- "Do I Know This Already?" Quiz
- Physical Security Measures
- Logical Security Concepts
- Wireless Security Protocols and Authentication
- Malware Removal and Prevention
- Social Engineering Threats and Vulnerabilities
- Microsoft Windows OS Security Settings
- Security Best Practices to Secure a Workstation
- Securing Mobile Devices
- Data Destruction and Disposal
- Configuring Security on SOHO Networks
- Exam Preparation Tasks
- Review All the Key Topics
- Define Key Terms
- Answer Review Questions
Social Engineering Threats and Vulnerabilities
220-1002: Objective 2.5: Compare and contrast social engineering, threats, and vulnerabilities.
Botnets have made hacking so easy that any network can be tested by hackers thousands of times per day. Updated antivirus/anti-malware software and other software does the heavy lifting in protecting networks and devices. But another constant threat to a computer network is users being manipulated or tricked into doing hackers’ work for them. This hacking technique is known as social engineering. The following sections describe social engineering and other threats and vulnerabilities to networks.
Six common social engineering techniques that all employees in an organization should know about are phishing, spear phishing, impersonation, shoulder surfing, tailgating, and dumpster diving. The sections that follow describe each of these social engineering techniques.
The key to mitigating these social engineering threats is a combination of ensuring employee awareness, implementing policies and protocols for handling sensitive internal information, and, whenever possible, using cybersecurity tools.
Phishing involves creating bogus websites or sending fraudulent emails that trick users into providing personal, bank, or credit card information. A variation, phone phishing, uses an interactive voice response (IVR) system that the user has been tricked into calling to dupe the user into revealing information.
Phishing is a constant threat that can be addressed with awareness warnings from administrators that give examples of the latest threats and education for employees about using judgment to identify suspicious messages.
Figure 7-11 illustrates a typical phishing email.
FIGURE 7-11 A Message That Purports to Be About an Overdue Payment but Shows Classic Signs of a Phishing Attack
Spear phishing involves sending spoof messages that appear to come from an internal source requesting confidential information, such as payroll or tax information. These attacks typically target a specific person, organization, or business. The best protection against spear phishing is implementing security software that identifies spear phishing mail and educating users about how to handle sensitive information within the organization.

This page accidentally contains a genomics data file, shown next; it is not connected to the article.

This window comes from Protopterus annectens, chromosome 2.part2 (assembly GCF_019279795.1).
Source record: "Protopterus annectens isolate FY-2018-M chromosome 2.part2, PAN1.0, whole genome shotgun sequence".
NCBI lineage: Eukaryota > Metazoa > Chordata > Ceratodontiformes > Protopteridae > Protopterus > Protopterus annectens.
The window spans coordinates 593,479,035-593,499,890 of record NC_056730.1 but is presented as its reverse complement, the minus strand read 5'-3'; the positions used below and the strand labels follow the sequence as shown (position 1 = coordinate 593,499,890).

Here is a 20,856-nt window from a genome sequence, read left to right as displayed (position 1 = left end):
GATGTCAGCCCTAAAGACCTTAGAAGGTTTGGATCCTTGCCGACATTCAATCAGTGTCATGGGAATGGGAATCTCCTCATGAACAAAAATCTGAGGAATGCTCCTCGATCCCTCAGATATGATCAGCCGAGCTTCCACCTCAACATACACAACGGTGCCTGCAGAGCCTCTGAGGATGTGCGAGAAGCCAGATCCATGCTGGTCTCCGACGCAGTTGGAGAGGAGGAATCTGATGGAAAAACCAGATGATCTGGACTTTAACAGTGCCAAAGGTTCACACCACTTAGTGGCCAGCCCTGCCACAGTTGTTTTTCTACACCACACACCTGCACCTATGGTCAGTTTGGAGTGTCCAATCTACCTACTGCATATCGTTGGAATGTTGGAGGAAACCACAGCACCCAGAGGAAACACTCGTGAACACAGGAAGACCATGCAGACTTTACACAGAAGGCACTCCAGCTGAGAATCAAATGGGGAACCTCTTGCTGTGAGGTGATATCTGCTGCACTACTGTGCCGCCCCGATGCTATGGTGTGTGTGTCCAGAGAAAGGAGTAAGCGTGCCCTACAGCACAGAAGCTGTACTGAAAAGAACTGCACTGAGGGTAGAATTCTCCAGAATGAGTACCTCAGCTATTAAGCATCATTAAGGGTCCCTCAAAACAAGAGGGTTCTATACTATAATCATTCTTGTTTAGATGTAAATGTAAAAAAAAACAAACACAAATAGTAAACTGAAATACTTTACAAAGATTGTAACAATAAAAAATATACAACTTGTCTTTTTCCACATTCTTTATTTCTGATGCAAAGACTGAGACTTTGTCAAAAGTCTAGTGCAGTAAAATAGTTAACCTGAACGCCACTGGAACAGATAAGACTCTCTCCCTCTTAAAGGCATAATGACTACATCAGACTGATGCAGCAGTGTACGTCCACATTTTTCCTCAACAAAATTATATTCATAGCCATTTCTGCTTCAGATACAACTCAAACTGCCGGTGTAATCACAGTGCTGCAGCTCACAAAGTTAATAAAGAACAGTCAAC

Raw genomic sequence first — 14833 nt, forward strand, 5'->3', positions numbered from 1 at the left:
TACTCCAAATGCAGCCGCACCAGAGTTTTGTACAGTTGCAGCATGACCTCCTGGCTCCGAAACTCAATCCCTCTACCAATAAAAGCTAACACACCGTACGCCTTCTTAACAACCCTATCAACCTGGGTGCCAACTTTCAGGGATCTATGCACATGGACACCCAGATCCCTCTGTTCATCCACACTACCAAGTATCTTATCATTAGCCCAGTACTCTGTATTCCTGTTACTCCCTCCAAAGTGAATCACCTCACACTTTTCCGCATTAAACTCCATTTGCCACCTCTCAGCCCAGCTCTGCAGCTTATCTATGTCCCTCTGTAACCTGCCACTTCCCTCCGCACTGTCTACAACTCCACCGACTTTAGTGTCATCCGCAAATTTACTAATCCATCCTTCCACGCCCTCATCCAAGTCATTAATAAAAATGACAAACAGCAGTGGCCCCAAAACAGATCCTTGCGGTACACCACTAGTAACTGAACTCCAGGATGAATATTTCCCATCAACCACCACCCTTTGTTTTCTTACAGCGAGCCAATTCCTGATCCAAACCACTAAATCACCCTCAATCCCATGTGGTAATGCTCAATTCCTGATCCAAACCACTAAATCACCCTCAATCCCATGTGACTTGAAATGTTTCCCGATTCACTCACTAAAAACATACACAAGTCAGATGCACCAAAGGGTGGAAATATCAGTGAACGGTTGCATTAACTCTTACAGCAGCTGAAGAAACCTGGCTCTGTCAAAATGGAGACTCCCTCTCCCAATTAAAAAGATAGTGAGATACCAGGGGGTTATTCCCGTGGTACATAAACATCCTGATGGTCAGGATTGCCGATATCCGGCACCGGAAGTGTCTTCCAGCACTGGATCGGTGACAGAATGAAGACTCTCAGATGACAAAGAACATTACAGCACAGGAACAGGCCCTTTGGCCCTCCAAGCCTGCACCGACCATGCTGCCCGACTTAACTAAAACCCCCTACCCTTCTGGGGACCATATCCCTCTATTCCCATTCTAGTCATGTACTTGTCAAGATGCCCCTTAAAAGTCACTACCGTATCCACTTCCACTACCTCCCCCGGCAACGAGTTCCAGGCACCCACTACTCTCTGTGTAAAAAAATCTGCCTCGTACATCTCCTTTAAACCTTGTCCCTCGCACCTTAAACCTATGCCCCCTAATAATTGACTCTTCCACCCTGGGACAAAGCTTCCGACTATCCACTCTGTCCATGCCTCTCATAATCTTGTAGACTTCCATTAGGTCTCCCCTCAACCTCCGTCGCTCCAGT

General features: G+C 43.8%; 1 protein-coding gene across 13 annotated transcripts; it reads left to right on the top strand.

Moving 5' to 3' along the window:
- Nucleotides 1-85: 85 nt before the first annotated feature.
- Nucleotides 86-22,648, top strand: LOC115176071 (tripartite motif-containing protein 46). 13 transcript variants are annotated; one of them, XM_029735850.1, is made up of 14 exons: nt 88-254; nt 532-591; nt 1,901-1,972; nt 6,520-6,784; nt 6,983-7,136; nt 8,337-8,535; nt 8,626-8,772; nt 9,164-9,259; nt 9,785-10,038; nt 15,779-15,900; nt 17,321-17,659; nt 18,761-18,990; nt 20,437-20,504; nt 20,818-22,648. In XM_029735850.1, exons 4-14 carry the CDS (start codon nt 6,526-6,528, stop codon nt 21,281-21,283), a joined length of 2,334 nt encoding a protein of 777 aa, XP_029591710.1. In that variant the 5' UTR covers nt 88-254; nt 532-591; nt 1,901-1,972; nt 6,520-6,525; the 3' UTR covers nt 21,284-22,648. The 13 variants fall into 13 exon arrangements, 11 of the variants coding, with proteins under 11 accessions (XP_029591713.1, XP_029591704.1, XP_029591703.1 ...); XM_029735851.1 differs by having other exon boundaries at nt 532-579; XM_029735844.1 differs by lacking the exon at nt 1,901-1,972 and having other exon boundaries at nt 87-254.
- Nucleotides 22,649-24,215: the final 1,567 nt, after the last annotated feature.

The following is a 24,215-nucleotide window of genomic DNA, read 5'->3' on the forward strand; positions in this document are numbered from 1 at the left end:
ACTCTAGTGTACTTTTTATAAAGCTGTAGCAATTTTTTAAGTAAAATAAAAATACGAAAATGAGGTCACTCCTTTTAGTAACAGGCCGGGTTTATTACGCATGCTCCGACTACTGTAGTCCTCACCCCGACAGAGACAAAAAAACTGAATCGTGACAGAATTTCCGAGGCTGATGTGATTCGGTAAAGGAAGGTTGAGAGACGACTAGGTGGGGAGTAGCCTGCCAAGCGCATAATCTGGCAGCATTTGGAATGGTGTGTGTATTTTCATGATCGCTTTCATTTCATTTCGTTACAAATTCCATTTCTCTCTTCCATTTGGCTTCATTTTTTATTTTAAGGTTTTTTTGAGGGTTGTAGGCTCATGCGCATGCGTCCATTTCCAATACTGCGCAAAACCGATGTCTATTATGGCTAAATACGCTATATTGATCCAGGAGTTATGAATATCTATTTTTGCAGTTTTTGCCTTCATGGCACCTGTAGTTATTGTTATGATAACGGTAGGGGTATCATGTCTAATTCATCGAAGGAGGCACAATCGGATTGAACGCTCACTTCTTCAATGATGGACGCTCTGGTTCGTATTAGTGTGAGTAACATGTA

Impersonation is a type of social engineering similar to phishing in which a hacker sends an email pretending to be someone the victim trusts. It can take time and research for the impersonator to figure out how to gain the target’s trust. Impersonation, also known as business email compromise (BEC), is not restricted to email but can happen on the phone or in person. Common sense and strict policies on how to communicate sensitive information can help prevent impersonation attacks.
Shoulder surfing is the attempt to view physical documents on a user’s desk or electronic documents displayed on a monitor by looking over the user’s shoulder. Shoulder surfers sometimes watch the keyboard to see passwords being entered. Shoulder surfers either act covertly, looking around corners, using mirrors or binoculars, or introduce themselves to the user and make conversation in the hopes that the user will let his or her guard down.
A common protection against shoulder surfing is a special privacy screen that limits the viewing range of a display. Employees should be trained to be aware of others being able to see their screens and to leave screens locked when away from their workstations.
Tailgating occurs when an unauthorized person attempts to accompany an authorized person into a secure area by following that person closely and grabbing the door before it shuts. This is usually done without the authorized person’s consent, and sometimes the authorized person is tricked into believing the thief is authorized. If the authorized person is knowingly involved, it is known as piggybacking. Mantraps, mentioned earlier, are designed to thwart tailgating.